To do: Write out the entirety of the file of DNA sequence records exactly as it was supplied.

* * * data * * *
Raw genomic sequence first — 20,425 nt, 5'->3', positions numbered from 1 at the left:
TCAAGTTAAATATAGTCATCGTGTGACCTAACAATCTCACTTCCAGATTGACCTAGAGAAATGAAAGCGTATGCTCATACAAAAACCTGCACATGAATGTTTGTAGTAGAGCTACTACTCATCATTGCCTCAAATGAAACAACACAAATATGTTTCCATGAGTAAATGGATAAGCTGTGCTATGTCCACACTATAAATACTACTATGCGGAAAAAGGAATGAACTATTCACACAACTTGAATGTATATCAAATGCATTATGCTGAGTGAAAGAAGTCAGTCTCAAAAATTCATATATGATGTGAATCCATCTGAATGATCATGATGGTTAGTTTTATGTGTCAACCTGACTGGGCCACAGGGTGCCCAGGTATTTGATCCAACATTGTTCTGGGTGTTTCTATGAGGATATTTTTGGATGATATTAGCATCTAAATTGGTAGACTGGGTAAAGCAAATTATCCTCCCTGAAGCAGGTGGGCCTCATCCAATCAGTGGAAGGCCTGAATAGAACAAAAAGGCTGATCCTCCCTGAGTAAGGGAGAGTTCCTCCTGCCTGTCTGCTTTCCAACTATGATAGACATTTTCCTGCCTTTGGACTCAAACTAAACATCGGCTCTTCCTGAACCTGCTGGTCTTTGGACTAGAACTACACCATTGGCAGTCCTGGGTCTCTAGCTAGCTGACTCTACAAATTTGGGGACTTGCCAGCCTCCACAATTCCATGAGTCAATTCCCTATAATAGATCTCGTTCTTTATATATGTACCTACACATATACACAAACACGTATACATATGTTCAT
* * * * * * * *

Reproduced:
Raw genomic sequence first — 20,425 nt, 5'->3', positions numbered from 1 at the left:
TCAAGTTAAATATAGTCATCGTGTGACCTAACAATCTCACTTCCAGATTGACCTAGAGAAATGAAAGCGTATGCTCATACAAAAACCTGCACATGAATGTTTGTAGTAGAGCTACTACTCATCATTGCCTCAAATGAAACAACACAAATATGTTTCCATGAGTAAATGGATAAGCTGTGCTATGTCCACACTATAAATACTACTATGCGGAAAAAGGAATGAACTATTCACACAACTTGAATGTATATCAAATGCATTATGCTGAGTGAAAGAAGTCAGTCTCAAAAATTCATATATGATGTGAATCCATCTGAATGATCATGATGGTTAGTTTTATGTGTCAACCTGACTGGGCCACAGGGTGCCCAGGTATTTGATCCAACATTGTTCTGGGTGTTTCTATGAGGATATTTTTGGATGATATTAGCATCTAAATTGGTAGACTGGGTAAAGCAAATTATCCTCCCTGAAGCAGGTGGGCCTCATCCAATCAGTGGAAGGCCTGAATAGAACAAAAAGGCTGATCCTCCCTGAGTAAGGGAGAGTTCCTCCTGCCTGTCTGCTTTCCAACTATGATAGACATTTTCCTGCCTTTGGACTCAAACTAAACATCGGCTCTTCCTGAACCTGCTGGTCTTTGGACTAGAACTACACCATTGGCAGTCCTGGGTCTCTAGCTAGCTGACTCTACAAATTTGGGGACTTGCCAGCCTCCACAATTCCATGAGTCAATTCCCTATAATAGATCTCGTTCTTTATATATGTACCTACACATATACACAAACACGTATACATATGTTCAT